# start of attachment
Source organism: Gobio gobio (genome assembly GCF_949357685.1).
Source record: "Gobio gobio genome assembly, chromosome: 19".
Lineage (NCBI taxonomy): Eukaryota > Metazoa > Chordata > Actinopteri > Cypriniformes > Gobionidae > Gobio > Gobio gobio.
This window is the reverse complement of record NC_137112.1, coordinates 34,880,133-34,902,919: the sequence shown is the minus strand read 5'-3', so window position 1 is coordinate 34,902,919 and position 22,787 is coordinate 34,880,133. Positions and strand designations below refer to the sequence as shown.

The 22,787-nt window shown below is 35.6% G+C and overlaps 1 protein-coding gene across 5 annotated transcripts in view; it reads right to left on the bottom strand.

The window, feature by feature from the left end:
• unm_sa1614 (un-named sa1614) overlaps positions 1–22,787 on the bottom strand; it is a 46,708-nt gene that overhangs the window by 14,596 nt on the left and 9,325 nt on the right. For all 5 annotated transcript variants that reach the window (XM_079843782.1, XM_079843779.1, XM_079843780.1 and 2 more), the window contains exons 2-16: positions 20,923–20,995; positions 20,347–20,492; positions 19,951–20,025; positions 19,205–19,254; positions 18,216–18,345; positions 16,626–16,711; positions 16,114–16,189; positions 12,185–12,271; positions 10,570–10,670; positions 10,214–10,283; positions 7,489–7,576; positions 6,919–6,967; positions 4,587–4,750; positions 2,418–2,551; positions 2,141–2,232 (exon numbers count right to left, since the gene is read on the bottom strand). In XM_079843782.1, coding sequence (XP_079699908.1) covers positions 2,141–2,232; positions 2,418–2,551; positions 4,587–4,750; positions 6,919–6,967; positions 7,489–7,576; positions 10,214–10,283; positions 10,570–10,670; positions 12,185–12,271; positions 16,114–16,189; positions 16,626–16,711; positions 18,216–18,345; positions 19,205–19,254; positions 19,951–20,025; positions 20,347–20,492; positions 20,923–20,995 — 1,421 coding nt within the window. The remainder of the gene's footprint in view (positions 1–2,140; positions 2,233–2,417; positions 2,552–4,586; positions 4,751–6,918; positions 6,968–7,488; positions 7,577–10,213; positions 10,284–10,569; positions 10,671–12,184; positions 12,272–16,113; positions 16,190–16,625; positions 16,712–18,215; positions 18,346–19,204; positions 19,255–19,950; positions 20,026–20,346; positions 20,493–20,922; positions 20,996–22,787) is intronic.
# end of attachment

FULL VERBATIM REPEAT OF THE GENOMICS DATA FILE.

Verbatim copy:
Source organism: Gobio gobio (genome assembly GCF_949357685.1).
Source record: "Gobio gobio genome assembly, chromosome: 19".
Lineage (NCBI taxonomy): Eukaryota > Metazoa > Chordata > Actinopteri > Cypriniformes > Gobionidae > Gobio > Gobio gobio.
This window is the reverse complement of record NC_137112.1, coordinates 34,880,133-34,902,919: the sequence shown is the minus strand read 5'-3', so window position 1 is coordinate 34,902,919 and position 22,787 is coordinate 34,880,133. Positions and strand designations below refer to the sequence as shown.

The 22,787-nt window shown below is 35.6% G+C and overlaps 1 protein-coding gene across 5 annotated transcripts in view; it reads right to left on the bottom strand.

The window, feature by feature from the left end:
• unm_sa1614 (un-named sa1614) overlaps positions 1–22,787 on the bottom strand; it is a 46,708-nt gene that overhangs the window by 14,596 nt on the left and 9,325 nt on the right. For all 5 annotated transcript variants that reach the window (XM_079843782.1, XM_079843779.1, XM_079843780.1 and 2 more), the window contains exons 2-16: positions 20,923–20,995; positions 20,347–20,492; positions 19,951–20,025; positions 19,205–19,254; positions 18,216–18,345; positions 16,626–16,711; positions 16,114–16,189; positions 12,185–12,271; positions 10,570–10,670; positions 10,214–10,283; positions 7,489–7,576; positions 6,919–6,967; positions 4,587–4,750; positions 2,418–2,551; positions 2,141–2,232 (exon numbers count right to left, since the gene is read on the bottom strand). In XM_079843782.1, coding sequence (XP_079699908.1) covers positions 2,141–2,232; positions 2,418–2,551; positions 4,587–4,750; positions 6,919–6,967; positions 7,489–7,576; positions 10,214–10,283; positions 10,570–10,670; positions 12,185–12,271; positions 16,114–16,189; positions 16,626–16,711; positions 18,216–18,345; positions 19,205–19,254; positions 19,951–20,025; positions 20,347–20,492; positions 20,923–20,995 — 1,421 coding nt within the window. The remainder of the gene's footprint in view (positions 1–2,140; positions 2,233–2,417; positions 2,552–4,586; positions 4,751–6,918; positions 6,968–7,488; positions 7,577–10,213; positions 10,284–10,569; positions 10,671–12,184; positions 12,272–16,113; positions 16,190–16,625; positions 16,712–18,215; positions 18,346–19,204; positions 19,255–19,950; positions 20,026–20,346; positions 20,493–20,922; positions 20,996–22,787) is intronic.